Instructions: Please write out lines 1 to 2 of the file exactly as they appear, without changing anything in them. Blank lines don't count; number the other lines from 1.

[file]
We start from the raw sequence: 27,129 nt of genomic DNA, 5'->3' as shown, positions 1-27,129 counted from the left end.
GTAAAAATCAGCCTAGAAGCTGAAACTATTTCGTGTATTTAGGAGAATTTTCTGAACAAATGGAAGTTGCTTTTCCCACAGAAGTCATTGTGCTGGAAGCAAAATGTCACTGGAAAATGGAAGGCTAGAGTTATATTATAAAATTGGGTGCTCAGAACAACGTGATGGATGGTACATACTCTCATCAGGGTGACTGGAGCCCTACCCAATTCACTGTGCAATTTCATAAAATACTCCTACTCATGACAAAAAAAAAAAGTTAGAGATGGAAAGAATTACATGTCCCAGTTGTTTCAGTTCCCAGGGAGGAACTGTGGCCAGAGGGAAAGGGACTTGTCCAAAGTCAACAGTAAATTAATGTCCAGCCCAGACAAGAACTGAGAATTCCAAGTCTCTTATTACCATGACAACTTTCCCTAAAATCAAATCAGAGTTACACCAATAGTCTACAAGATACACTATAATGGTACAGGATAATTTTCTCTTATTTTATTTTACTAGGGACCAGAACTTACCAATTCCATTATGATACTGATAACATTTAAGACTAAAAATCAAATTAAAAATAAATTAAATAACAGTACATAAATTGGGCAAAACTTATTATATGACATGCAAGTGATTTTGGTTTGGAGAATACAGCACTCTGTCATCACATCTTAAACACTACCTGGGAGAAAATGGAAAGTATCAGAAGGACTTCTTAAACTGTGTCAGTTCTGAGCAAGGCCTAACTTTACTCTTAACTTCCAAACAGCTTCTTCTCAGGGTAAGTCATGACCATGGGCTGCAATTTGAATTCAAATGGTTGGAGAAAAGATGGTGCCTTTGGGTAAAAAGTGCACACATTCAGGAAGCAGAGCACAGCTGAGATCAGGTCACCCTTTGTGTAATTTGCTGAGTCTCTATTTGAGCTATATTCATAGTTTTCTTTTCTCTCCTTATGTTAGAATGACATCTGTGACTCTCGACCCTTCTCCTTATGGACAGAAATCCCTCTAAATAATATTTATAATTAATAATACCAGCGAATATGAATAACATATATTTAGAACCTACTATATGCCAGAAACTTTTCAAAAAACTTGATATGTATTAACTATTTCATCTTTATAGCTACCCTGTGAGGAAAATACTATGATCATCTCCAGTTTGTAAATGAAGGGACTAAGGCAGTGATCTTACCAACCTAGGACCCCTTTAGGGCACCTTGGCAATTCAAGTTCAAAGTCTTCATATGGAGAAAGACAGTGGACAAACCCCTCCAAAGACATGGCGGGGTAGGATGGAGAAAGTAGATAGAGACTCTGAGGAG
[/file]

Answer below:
We start from the raw sequence: 27,129 nt of genomic DNA, 5'->3' as shown, positions 1-27,129 counted from the left end.
GTAAAAATCAGCCTAGAAGCTGAAACTATTTCGTGTATTTAGGAGAATTTTCTGAACAAATGGAAGTTGCTTTTCCCACAGAAGTCATTGTGCTGGAAGCAAAATGTCACTGGAAAATGGAAGGCTAGAGTTATATTATAAAATTGGGTGCTCAGAACAACGTGATGGATGGTACATACTCTCATCAGGGTGACTGGAGCCCTACCCAATTCACTGTGCAATTTCATAAAATACTCCTACTCATGACAAAAAAAAAAAGTTAGAGATGGAAAGAATTACATGTCCCAGTTGTTTCAGTTCCCAGGGAGGAACTGTGGCCAGAGGGAAAGGGACTTGTCCAAAGTCAACAGTAAATTAATGTCCAGCCCAGACAAGAACTGAGAATTCCAAGTCTCTTATTACCATGACAACTTTCCCTAAAATCAAATCAGAGTTACACCAATAGTCTACAAGATACACTATAATGGTACAGGATAATTTTCTCTTATTTTATTTTACTAGGGACCAGAACTTACCAATTCCATTATGATACTGATAACATTTAAGACTAAAAATCAAATTAAAAATAAATTAAATAACAGTACATAAATTGGGCAAAACTTATTATATGACATGCAAGTGATTTTGGTTTGGAGAATACAGCACTCTGTCATCACATCTTAAACACTACCTGGGAGAAAATGGAAAGTATCAGAAGGACTTCTTAAACTGTGTCAGTTCTGAGCAAGGCCTAACTTTACTCTTAACTTCCAAACAGCTTCTTCTCAGGGTAAGTCATGACCATGGGCTGCAATTTGAATTCAAATGGTTGGAGAAAAGATGGTGCCTTTGGGTAAAAAGTGCACACATTCAGGAAGCAGAGCACAGCTGAGATCAGGTCACCCTTTGTGTAATTTGCTGAGTCTCTATTTGAGCTATATTCATAGTTTTCTTTTCTCTCCTTATGTTAGAATGACATCTGTGACTCTCGACCCTTCTCCTTATGGACAGAAATCCCTCTAAATAATATTTATAATTAATAATACCAGCGAATATGAATAACATATATTTAGAACCTACTATATGCCAGAAACTTTTCAAAAAACTTGATATGTATTAACTATTTCATCTTTATAGCTACCCTGTGAGGAAAATACTATGATCATCTCCAGTTTGTAAATGAAGGGACTAAGGCAGTGATCTTACCAACCTAGGACCCCTTTAGGGCACCTTGGCAATTCAAGTTCAAAGTCTTCATATGGAGAAAGACAGTGGACAAACCCCTCCAAAGACATGGCGGGGTAGGATGGAGAAAGTAGATAGAGACTCTGAGGAG